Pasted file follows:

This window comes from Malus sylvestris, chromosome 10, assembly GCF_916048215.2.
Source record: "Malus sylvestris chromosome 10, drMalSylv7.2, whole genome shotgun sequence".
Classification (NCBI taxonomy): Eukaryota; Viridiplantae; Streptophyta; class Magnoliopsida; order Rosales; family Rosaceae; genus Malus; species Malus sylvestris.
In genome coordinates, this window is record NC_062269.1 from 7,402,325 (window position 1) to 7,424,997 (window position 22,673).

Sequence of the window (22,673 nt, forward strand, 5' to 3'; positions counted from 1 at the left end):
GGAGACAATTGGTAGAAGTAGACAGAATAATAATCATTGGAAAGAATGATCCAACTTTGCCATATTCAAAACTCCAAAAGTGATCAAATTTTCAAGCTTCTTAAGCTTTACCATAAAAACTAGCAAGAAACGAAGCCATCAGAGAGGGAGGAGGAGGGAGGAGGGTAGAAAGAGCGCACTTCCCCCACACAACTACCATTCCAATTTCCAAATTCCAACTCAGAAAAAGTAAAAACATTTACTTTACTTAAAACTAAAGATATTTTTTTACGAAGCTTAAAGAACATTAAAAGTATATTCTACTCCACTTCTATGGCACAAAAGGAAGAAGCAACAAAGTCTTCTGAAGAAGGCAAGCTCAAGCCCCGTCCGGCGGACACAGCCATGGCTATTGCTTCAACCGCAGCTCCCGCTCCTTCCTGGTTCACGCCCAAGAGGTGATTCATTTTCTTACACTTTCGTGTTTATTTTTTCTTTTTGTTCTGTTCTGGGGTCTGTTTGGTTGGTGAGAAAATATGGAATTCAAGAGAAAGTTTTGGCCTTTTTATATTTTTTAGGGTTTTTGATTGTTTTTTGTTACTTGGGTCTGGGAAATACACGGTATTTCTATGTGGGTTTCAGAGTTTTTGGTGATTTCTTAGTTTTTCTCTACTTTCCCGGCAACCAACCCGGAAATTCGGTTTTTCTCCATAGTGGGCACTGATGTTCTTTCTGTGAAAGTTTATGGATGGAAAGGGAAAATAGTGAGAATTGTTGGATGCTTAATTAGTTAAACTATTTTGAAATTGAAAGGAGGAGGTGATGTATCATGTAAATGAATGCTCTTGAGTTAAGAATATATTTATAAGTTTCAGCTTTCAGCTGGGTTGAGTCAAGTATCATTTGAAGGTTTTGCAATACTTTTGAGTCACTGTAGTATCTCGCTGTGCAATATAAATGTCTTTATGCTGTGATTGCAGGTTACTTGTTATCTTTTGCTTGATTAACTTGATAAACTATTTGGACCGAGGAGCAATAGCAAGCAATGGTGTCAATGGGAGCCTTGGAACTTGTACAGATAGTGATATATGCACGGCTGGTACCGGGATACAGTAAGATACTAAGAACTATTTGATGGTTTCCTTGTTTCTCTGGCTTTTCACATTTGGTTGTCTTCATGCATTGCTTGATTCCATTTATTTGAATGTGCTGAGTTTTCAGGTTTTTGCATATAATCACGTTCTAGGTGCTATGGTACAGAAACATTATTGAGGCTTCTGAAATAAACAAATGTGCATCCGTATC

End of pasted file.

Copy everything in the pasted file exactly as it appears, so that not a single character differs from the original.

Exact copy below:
This window comes from Malus sylvestris, chromosome 10, assembly GCF_916048215.2.
Source record: "Malus sylvestris chromosome 10, drMalSylv7.2, whole genome shotgun sequence".
Classification (NCBI taxonomy): Eukaryota; Viridiplantae; Streptophyta; class Magnoliopsida; order Rosales; family Rosaceae; genus Malus; species Malus sylvestris.
In genome coordinates, this window is record NC_062269.1 from 7,402,325 (window position 1) to 7,424,997 (window position 22,673).

Sequence of the window (22,673 nt, forward strand, 5' to 3'; positions counted from 1 at the left end):
GGAGACAATTGGTAGAAGTAGACAGAATAATAATCATTGGAAAGAATGATCCAACTTTGCCATATTCAAAACTCCAAAAGTGATCAAATTTTCAAGCTTCTTAAGCTTTACCATAAAAACTAGCAAGAAACGAAGCCATCAGAGAGGGAGGAGGAGGGAGGAGGGTAGAAAGAGCGCACTTCCCCCACACAACTACCATTCCAATTTCCAAATTCCAACTCAGAAAAAGTAAAAACATTTACTTTACTTAAAACTAAAGATATTTTTTTACGAAGCTTAAAGAACATTAAAAGTATATTCTACTCCACTTCTATGGCACAAAAGGAAGAAGCAACAAAGTCTTCTGAAGAAGGCAAGCTCAAGCCCCGTCCGGCGGACACAGCCATGGCTATTGCTTCAACCGCAGCTCCCGCTCCTTCCTGGTTCACGCCCAAGAGGTGATTCATTTTCTTACACTTTCGTGTTTATTTTTTCTTTTTGTTCTGTTCTGGGGTCTGTTTGGTTGGTGAGAAAATATGGAATTCAAGAGAAAGTTTTGGCCTTTTTATATTTTTTAGGGTTTTTGATTGTTTTTTGTTACTTGGGTCTGGGAAATACACGGTATTTCTATGTGGGTTTCAGAGTTTTTGGTGATTTCTTAGTTTTTCTCTACTTTCCCGGCAACCAACCCGGAAATTCGGTTTTTCTCCATAGTGGGCACTGATGTTCTTTCTGTGAAAGTTTATGGATGGAAAGGGAAAATAGTGAGAATTGTTGGATGCTTAATTAGTTAAACTATTTTGAAATTGAAAGGAGGAGGTGATGTATCATGTAAATGAATGCTCTTGAGTTAAGAATATATTTATAAGTTTCAGCTTTCAGCTGGGTTGAGTCAAGTATCATTTGAAGGTTTTGCAATACTTTTGAGTCACTGTAGTATCTCGCTGTGCAATATAAATGTCTTTATGCTGTGATTGCAGGTTACTTGTTATCTTTTGCTTGATTAACTTGATAAACTATTTGGACCGAGGAGCAATAGCAAGCAATGGTGTCAATGGGAGCCTTGGAACTTGTACAGATAGTGATATATGCACGGCTGGTACCGGGATACAGTAAGATACTAAGAACTATTTGATGGTTTCCTTGTTTCTCTGGCTTTTCACATTTGGTTGTCTTCATGCATTGCTTGATTCCATTTATTTGAATGTGCTGAGTTTTCAGGTTTTTGCATATAATCACGTTCTAGGTGCTATGGTACAGAAACATTATTGAGGCTTCTGAAATAAACAAATGTGCATCCGTATC